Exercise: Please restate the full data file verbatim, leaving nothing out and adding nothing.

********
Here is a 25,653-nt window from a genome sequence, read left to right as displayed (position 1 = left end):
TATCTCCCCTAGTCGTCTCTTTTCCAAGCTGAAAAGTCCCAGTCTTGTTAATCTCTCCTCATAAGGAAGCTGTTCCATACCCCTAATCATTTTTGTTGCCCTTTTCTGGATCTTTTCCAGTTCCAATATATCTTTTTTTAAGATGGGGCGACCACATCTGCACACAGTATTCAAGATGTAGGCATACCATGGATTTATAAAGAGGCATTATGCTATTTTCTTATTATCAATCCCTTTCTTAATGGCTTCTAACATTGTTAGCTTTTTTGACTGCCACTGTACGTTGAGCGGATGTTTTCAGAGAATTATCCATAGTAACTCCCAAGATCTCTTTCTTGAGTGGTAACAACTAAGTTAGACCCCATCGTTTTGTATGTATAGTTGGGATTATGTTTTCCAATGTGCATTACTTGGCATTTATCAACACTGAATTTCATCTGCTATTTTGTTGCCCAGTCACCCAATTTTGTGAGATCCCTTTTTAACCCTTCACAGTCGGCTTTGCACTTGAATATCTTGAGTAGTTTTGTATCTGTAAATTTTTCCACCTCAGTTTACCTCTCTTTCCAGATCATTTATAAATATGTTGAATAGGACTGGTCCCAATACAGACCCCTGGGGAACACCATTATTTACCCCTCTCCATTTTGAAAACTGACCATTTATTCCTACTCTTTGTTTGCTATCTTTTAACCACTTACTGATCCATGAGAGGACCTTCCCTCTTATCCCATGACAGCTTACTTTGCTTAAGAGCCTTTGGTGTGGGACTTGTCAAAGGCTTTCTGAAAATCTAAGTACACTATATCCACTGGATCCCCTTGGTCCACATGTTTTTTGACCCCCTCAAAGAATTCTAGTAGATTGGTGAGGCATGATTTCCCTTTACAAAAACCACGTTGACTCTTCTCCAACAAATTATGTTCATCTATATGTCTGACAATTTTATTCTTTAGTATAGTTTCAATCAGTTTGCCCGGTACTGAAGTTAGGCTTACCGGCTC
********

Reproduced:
Here is a 25,653-nt window from a genome sequence, read left to right as displayed (position 1 = left end):
TATCTCCCCTAGTCGTCTCTTTTCCAAGCTGAAAAGTCCCAGTCTTGTTAATCTCTCCTCATAAGGAAGCTGTTCCATACCCCTAATCATTTTTGTTGCCCTTTTCTGGATCTTTTCCAGTTCCAATATATCTTTTTTTAAGATGGGGCGACCACATCTGCACACAGTATTCAAGATGTAGGCATACCATGGATTTATAAAGAGGCATTATGCTATTTTCTTATTATCAATCCCTTTCTTAATGGCTTCTAACATTGTTAGCTTTTTTGACTGCCACTGTACGTTGAGCGGATGTTTTCAGAGAATTATCCATAGTAACTCCCAAGATCTCTTTCTTGAGTGGTAACAACTAAGTTAGACCCCATCGTTTTGTATGTATAGTTGGGATTATGTTTTCCAATGTGCATTACTTGGCATTTATCAACACTGAATTTCATCTGCTATTTTGTTGCCCAGTCACCCAATTTTGTGAGATCCCTTTTTAACCCTTCACAGTCGGCTTTGCACTTGAATATCTTGAGTAGTTTTGTATCTGTAAATTTTTCCACCTCAGTTTACCTCTCTTTCCAGATCATTTATAAATATGTTGAATAGGACTGGTCCCAATACAGACCCCTGGGGAACACCATTATTTACCCCTCTCCATTTTGAAAACTGACCATTTATTCCTACTCTTTGTTTGCTATCTTTTAACCACTTACTGATCCATGAGAGGACCTTCCCTCTTATCCCATGACAGCTTACTTTGCTTAAGAGCCTTTGGTGTGGGACTTGTCAAAGGCTTTCTGAAAATCTAAGTACACTATATCCACTGGATCCCCTTGGTCCACATGTTTTTTGACCCCCTCAAAGAATTCTAGTAGATTGGTGAGGCATGATTTCCCTTTACAAAAACCACGTTGACTCTTCTCCAACAAATTATGTTCATCTATATGTCTGACAATTTTATTCTTTAGTATAGTTTCAATCAGTTTGCCCGGTACTGAAGTTAGGCTTACCGGCTC